This tonally wild indie picture has its odd share of laughs and shocks. No matter how subjective the impressions for the film gets — depending on people’s personal tastes and preferences — some may find this warped comedy nearly too horrifying to be funny. But even though the concept feels a bit strained at some point, the dynamics of the storytelling allows for a shift in gear as the tale progresses, or at least just before reaching absolute terror or annoyance in the affected scenes. These make the picture a workable psychological thriller and dark comedy that fittingly turns out comically offbeat come resolution time.

The director’s treatment yields a delicate balance to make the viewers care about a sick man trying to avoid the sinister’s path, and at the same time, make the same people worry about a serial killer’s descent into madness.

Ryan Reynolds in the lead role works as a deranged killer on the loose. His remarkable range in portraying a small-town worker suffering from schizophrenia promotes an uneasy balance between his character’s sense of bloody mayhem and his nice-guy demeanor. His comic chops combined with his cry-baby-to-butcher appeal creates an oddball performance that generally serves as an off-kilter treat, especially for black comedy fans. His voice performances both as his main character’s dog and cat are quite notable as well.

The supporting roles including those of Gemma Arterton, Anna Kendrick, and Jacki Weaver effectively tie with Reynold’s sick sense of humor. They are able to hold together the needed vulnerability and awkwardness to maintain the story’s disturbing charm.

For the most part, the film remains unpredictable. However, some crucial scenes, especially those at the latter part of the story, turn out otherwise.

The film’s compassionate portrayal of a serial killer lingers around the thin line separating the silly and the stylistic. Without being absolutely profound in intersecting horror and comedy in the material’s loopy turn of events, some of its murderous impulses suffer from intermittent insensitivity. But one thing’s for sure — its tongue-in-cheek narrative makes it a point that its premise will stick to the viewers’ heads even after the credits roll.

‘The Voices’ Film Review: Quirky morbidity
Rianne's Score (Click post title for review)
Readers' Score (Click the stars to rate)
[Total: 1    Average: 5/5]

Spy movie review

Direction
Story & Screenplay
Cinematography
Production Design
Sound & Music
Editing
VFX/Animation (if any)
Acting/Voice Acting
Commercial Flair
Average

“Spy” takes a deliriously funny girl-power angle to its espionage movie package. Exceeding expectations, it charms with its no-holds-barred spoofs that are finely crafted into its action and comic elements. Its physical comedy turns out robust and intense without resorting to typically overused farcical treats. Its greatest strength comes from its rightful dose of empowering action and embarrassing incidents rendered in equal measure. All these turn out quite likeable through its potently funny lead actress who finally lands a role very much worthy of her talent.

This spoof sub-genre offering tells the tale of the deskbound CIA analyst Susan Cooper. After a tragic loss, she finds herself working undercover to avenge her partner who falls off the grid while trying to prevent an impending global terrorist act by a deadly arms dealer. So from being the insecure unsung hero on a dead-end desk job, she suddenly undertakes one of the agency’s most dangerous missions and eventually transforms herself into the most reliable spies ever to grace the CIA. Putting herself more and more at risk in every appearance of an annoying top agent whose compromised status prevents him from taking the mission, Susan further proves she is more than just a desperate choice and an unlikely replacement. She shows how much of a top-notch agent she can be through her quick-witted decisions and natural fighting skills.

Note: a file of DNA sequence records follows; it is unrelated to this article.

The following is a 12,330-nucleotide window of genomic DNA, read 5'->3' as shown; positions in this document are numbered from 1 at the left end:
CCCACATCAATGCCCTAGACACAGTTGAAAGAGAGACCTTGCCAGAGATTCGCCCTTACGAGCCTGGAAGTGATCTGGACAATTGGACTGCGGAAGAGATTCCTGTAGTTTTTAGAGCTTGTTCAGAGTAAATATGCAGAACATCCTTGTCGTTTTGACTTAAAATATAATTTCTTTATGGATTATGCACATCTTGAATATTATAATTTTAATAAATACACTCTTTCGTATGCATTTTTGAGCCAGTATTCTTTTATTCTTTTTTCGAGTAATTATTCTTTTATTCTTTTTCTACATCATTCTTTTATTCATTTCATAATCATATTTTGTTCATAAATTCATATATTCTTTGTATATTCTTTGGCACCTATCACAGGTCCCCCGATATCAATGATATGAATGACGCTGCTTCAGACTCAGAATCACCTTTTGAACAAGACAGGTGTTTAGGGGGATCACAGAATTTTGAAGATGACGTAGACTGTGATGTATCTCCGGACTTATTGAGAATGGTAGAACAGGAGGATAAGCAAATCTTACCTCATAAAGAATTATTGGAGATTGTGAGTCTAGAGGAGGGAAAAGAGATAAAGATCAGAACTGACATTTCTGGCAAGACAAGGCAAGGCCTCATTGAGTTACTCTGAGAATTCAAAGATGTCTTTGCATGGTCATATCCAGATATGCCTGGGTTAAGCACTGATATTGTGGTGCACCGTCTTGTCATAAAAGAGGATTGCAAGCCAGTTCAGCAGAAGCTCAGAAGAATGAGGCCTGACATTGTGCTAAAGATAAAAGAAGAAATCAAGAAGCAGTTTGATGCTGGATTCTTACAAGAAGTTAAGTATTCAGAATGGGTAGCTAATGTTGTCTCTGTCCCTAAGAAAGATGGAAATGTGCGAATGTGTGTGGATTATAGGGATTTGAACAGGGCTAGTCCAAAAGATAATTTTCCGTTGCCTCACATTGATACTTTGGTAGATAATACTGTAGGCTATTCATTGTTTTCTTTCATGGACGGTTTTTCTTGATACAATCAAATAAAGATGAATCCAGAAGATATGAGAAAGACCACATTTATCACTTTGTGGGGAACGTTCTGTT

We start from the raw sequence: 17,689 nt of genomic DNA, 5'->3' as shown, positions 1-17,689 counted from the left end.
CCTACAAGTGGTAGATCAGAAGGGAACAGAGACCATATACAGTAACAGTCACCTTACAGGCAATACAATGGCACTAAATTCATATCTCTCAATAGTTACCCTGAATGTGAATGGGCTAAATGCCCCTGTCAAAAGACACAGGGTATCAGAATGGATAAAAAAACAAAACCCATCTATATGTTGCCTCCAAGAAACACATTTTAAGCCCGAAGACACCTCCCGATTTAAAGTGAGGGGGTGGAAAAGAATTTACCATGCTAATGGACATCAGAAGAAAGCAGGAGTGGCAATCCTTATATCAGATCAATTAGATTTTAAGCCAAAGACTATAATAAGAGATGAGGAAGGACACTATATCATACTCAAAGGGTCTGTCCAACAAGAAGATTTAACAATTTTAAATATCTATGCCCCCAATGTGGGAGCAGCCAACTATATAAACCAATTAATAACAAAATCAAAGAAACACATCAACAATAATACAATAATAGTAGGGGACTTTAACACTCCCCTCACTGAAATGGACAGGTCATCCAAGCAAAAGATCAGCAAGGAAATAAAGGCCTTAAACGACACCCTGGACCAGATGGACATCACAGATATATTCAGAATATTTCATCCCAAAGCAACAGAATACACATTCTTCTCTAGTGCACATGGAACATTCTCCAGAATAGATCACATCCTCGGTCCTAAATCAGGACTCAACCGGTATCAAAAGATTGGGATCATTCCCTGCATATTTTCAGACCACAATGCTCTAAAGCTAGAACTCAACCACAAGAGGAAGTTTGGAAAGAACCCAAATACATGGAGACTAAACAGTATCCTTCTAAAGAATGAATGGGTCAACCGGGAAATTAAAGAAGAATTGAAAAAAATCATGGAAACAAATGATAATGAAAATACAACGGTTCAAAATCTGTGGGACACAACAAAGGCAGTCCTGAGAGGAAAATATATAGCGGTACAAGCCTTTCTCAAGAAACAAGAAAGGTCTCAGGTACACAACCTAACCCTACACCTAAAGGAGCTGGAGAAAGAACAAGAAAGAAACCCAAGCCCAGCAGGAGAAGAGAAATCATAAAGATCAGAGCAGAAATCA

This entertaining parody tastefully dismantles the genre it belongs to. The smart script utilizes neat plot twists while doing some wonderfully seditious feminist undertakings in its own comic ways. There are enough twists to make its spy-spoof parts engaging.

Working as a clear takedown of Hollywood’s “007” franchise right from its opening credits, this action-comedy flick puts a feminist twist to the story and makes the details work on a ridiculously straightforward level. It instinctively promotes its spy thriller side by not skimping on the action. Lighting, camerawork, and set pieces complement the acting performances. What makes the tale more interesting is how it succeeds in presenting its kick-ass lead female character beyond the Hollywood female stereotype. Its off-the-wall humor also becomes a breather as it consistently shows the women in awesome action and comedy, while the presence of males in various mission-oriented scenes always makes things worse on screen.

Writer-director Paul Feig has a full grasp of a material that could have possibly ended up in the dumb-movie route in the wrong hands. He is able to draw the best out of his characters in a narrative that bathes in many ridiculous plot points. His storytelling remains committed to the flavor he wants for the film and ends up delivering scores of laughs throughout.

The cast members help elevate this motion picture above the average comedy level. They seem pretty game for anything that they commit themselves to the ridiculous material and they end up owning most scenes, if not all scenes, they are in.

Melissa McCarthy as Susan Cooper anchors the material with empowering charisma and talent that she may just have worked in her first starring franchise. This motion picture is likely to end up as a box office hit with the usually supporting or co-headlining actress McCarthy now getting the main role she deserves in this full-throttle star vehicle. Her versatile take on her character sustains the comic showcase the story needs. In this movie, the viewers are asked to laugh with her, not at her.

Rose Byrne consistently works as a hilariously scene-stealing villain. Jude Law offers a campy-style acting that fits the bill. Jason Statham delights with his tough-man persona, which is clearly utilized for comic effects. The rest of the supporting performances turns out as acting gems that make the story even more deliriously fun from beginning to end.

‘Spy’ Film Review: Delirious spy fun
Skip to toolbar